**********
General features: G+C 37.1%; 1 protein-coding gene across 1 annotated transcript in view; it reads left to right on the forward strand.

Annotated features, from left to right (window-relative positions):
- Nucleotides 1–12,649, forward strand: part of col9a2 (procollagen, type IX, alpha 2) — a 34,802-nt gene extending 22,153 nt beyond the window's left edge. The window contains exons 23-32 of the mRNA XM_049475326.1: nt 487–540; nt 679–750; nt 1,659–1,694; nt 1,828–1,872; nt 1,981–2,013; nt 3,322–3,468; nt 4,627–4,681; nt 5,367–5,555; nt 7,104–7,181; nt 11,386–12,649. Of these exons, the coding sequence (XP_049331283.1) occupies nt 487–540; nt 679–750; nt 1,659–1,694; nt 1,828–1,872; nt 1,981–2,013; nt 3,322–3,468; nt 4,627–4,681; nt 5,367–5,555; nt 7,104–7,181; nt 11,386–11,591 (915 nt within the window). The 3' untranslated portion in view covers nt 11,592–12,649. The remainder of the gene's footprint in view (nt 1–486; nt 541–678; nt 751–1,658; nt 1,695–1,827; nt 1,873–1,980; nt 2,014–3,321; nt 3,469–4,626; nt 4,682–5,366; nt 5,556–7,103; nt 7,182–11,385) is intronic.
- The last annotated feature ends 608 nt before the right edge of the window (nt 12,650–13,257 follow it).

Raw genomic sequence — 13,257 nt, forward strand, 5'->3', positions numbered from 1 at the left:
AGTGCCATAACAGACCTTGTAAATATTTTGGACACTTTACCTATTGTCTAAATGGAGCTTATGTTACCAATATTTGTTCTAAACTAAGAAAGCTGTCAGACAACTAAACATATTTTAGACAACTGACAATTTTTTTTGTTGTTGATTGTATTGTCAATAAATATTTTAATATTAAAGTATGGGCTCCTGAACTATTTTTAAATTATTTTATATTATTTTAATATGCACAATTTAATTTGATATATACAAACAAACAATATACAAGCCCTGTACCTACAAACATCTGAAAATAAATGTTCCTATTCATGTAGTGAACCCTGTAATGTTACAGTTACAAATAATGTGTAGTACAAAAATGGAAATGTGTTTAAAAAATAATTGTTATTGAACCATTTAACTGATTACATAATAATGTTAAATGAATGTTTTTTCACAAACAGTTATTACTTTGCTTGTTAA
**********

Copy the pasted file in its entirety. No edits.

General features: G+C 37.1%; 1 protein-coding gene across 1 annotated transcript in view; it reads left to right on the forward strand.

Annotated features, from left to right (window-relative positions):
- Nucleotides 1–12,649, forward strand: part of col9a2 (procollagen, type IX, alpha 2) — a 34,802-nt gene extending 22,153 nt beyond the window's left edge. The window contains exons 23-32 of the mRNA XM_049475326.1: nt 487–540; nt 679–750; nt 1,659–1,694; nt 1,828–1,872; nt 1,981–2,013; nt 3,322–3,468; nt 4,627–4,681; nt 5,367–5,555; nt 7,104–7,181; nt 11,386–12,649. Of these exons, the coding sequence (XP_049331283.1) occupies nt 487–540; nt 679–750; nt 1,659–1,694; nt 1,828–1,872; nt 1,981–2,013; nt 3,322–3,468; nt 4,627–4,681; nt 5,367–5,555; nt 7,104–7,181; nt 11,386–11,591 (915 nt within the window). The 3' untranslated portion in view covers nt 11,592–12,649. The remainder of the gene's footprint in view (nt 1–486; nt 541–678; nt 751–1,658; nt 1,695–1,827; nt 1,873–1,980; nt 2,014–3,321; nt 3,469–4,626; nt 4,682–5,366; nt 5,556–7,103; nt 7,182–11,385) is intronic.
- The last annotated feature ends 608 nt before the right edge of the window (nt 12,650–13,257 follow it).

Raw genomic sequence — 13,257 nt, forward strand, 5'->3', positions numbered from 1 at the left:
AGTGCCATAACAGACCTTGTAAATATTTTGGACACTTTACCTATTGTCTAAATGGAGCTTATGTTACCAATATTTGTTCTAAACTAAGAAAGCTGTCAGACAACTAAACATATTTTAGACAACTGACAATTTTTTTTGTTGTTGATTGTATTGTCAATAAATATTTTAATATTAAAGTATGGGCTCCTGAACTATTTTTAAATTATTTTATATTATTTTAATATGCACAATTTAATTTGATATATACAAACAAACAATATACAAGCCCTGTACCTACAAACATCTGAAAATAAATGTTCCTATTCATGTAGTGAACCCTGTAATGTTACAGTTACAAATAATGTGTAGTACAAAAATGGAAATGTGTTTAAAAAATAATTGTTATTGAACCATTTAACTGATTACATAATAATGTTAAATGAATGTTTTTTCACAAACAGTTATTACTTTGCTTGTTAA